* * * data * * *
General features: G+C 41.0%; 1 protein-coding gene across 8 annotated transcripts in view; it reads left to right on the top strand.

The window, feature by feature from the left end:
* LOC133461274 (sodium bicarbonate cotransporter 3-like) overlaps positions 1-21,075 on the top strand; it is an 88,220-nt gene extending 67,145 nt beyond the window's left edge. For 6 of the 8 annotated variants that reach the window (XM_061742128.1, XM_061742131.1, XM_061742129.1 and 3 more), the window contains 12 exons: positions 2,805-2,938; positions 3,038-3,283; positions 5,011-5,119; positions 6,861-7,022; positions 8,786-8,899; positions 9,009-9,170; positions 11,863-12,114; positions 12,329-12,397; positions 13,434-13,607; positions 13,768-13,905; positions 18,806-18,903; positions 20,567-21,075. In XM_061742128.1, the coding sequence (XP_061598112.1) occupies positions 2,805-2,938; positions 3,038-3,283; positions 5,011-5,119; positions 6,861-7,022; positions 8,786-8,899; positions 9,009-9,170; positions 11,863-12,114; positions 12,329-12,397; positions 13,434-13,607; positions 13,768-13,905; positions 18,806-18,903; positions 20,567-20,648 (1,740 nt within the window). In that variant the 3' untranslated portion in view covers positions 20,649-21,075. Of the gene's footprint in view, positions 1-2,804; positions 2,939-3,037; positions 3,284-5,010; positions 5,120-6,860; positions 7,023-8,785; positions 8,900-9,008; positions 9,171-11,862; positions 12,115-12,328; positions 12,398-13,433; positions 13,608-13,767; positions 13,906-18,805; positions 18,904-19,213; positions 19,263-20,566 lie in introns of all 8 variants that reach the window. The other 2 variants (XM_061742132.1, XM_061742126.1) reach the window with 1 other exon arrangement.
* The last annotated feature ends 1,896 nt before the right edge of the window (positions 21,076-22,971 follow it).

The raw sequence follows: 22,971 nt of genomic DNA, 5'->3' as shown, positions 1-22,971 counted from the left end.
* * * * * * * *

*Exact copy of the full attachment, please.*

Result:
General features: G+C 41.0%; 1 protein-coding gene across 8 annotated transcripts in view; it reads left to right on the top strand.

The window, feature by feature from the left end:
* LOC133461274 (sodium bicarbonate cotransporter 3-like) overlaps positions 1-21,075 on the top strand; it is an 88,220-nt gene extending 67,145 nt beyond the window's left edge. For 6 of the 8 annotated variants that reach the window (XM_061742128.1, XM_061742131.1, XM_061742129.1 and 3 more), the window contains 12 exons: positions 2,805-2,938; positions 3,038-3,283; positions 5,011-5,119; positions 6,861-7,022; positions 8,786-8,899; positions 9,009-9,170; positions 11,863-12,114; positions 12,329-12,397; positions 13,434-13,607; positions 13,768-13,905; positions 18,806-18,903; positions 20,567-21,075. In XM_061742128.1, the coding sequence (XP_061598112.1) occupies positions 2,805-2,938; positions 3,038-3,283; positions 5,011-5,119; positions 6,861-7,022; positions 8,786-8,899; positions 9,009-9,170; positions 11,863-12,114; positions 12,329-12,397; positions 13,434-13,607; positions 13,768-13,905; positions 18,806-18,903; positions 20,567-20,648 (1,740 nt within the window). In that variant the 3' untranslated portion in view covers positions 20,649-21,075. Of the gene's footprint in view, positions 1-2,804; positions 2,939-3,037; positions 3,284-5,010; positions 5,120-6,860; positions 7,023-8,785; positions 8,900-9,008; positions 9,171-11,862; positions 12,115-12,328; positions 12,398-13,433; positions 13,608-13,767; positions 13,906-18,805; positions 18,904-19,213; positions 19,263-20,566 lie in introns of all 8 variants that reach the window. The other 2 variants (XM_061742132.1, XM_061742126.1) reach the window with 1 other exon arrangement.
* The last annotated feature ends 1,896 nt before the right edge of the window (positions 21,076-22,971 follow it).

The raw sequence follows: 22,971 nt of genomic DNA, 5'->3' as shown, positions 1-22,971 counted from the left end.